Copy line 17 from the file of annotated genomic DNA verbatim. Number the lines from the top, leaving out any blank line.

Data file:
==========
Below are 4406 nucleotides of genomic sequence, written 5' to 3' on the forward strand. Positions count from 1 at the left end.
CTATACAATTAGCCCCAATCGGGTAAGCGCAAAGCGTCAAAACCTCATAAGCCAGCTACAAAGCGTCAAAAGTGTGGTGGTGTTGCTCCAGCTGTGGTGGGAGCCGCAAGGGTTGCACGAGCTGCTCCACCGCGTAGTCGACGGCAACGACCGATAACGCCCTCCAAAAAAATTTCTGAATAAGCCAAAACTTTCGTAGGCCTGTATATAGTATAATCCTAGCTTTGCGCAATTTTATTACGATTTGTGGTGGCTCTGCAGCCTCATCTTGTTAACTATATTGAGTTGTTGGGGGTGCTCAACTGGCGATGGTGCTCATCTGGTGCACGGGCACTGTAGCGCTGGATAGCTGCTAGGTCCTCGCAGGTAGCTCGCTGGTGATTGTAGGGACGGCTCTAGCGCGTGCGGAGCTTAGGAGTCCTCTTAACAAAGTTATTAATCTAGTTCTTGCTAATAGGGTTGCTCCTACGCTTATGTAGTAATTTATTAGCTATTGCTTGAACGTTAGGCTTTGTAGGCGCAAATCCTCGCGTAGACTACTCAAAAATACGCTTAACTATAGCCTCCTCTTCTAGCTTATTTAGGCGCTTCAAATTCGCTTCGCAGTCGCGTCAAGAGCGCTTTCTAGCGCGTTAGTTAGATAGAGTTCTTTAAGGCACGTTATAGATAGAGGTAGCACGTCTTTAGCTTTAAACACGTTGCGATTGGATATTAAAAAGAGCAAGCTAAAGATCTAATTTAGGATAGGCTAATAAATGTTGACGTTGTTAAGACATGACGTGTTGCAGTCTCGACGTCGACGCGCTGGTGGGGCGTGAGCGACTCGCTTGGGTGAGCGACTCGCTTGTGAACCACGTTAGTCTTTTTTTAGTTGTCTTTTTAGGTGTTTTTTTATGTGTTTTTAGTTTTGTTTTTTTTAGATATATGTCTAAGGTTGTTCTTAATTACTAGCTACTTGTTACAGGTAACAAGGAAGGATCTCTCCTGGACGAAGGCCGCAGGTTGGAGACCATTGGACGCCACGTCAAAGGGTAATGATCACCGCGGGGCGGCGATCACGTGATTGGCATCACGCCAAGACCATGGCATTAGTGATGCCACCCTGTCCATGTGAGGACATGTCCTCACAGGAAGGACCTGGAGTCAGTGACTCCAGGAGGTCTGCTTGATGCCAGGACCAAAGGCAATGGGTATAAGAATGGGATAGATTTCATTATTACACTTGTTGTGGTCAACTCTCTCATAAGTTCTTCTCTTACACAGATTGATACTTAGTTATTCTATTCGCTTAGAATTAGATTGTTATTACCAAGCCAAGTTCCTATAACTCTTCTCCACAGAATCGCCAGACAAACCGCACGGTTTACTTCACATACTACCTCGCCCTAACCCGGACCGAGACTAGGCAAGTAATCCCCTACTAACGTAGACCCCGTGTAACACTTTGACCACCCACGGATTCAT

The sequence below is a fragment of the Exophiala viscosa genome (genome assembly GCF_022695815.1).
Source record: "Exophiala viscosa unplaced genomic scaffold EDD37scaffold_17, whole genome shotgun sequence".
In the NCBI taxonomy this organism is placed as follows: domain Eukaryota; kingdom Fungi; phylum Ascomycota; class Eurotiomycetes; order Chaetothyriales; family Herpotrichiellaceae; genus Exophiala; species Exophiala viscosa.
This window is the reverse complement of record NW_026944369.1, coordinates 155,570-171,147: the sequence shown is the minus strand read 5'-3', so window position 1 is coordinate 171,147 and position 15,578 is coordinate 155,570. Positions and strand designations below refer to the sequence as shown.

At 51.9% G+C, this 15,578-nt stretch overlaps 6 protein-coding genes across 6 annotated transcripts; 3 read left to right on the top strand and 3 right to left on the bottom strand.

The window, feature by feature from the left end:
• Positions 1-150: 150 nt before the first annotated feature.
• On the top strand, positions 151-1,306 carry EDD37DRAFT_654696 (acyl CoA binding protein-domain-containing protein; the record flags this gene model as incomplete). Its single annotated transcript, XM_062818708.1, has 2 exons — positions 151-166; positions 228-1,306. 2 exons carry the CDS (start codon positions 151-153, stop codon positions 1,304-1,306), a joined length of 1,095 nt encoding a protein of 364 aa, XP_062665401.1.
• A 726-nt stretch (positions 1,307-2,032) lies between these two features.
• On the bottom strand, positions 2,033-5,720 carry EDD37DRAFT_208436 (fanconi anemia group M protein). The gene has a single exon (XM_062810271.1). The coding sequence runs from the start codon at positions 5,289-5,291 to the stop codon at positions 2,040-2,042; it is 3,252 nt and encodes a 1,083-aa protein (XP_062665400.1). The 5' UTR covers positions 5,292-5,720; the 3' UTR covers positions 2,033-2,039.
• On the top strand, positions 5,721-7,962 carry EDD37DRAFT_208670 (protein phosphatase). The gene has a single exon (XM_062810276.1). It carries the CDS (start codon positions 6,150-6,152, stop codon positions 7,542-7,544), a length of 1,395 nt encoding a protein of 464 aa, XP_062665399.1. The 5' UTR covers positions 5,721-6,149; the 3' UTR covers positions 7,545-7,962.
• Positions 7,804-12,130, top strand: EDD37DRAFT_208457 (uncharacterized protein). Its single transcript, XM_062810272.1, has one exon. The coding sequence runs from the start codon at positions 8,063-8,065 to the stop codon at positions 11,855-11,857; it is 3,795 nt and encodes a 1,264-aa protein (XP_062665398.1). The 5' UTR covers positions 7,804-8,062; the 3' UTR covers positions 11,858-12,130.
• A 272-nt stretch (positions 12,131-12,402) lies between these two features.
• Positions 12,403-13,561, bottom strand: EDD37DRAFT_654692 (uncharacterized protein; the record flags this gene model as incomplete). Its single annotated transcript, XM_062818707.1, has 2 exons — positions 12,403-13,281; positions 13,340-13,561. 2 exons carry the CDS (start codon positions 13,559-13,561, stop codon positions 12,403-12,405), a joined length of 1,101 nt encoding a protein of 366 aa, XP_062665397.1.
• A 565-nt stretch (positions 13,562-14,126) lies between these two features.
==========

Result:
• A 565-nt stretch (positions 13,562-14,126) lies between these two features.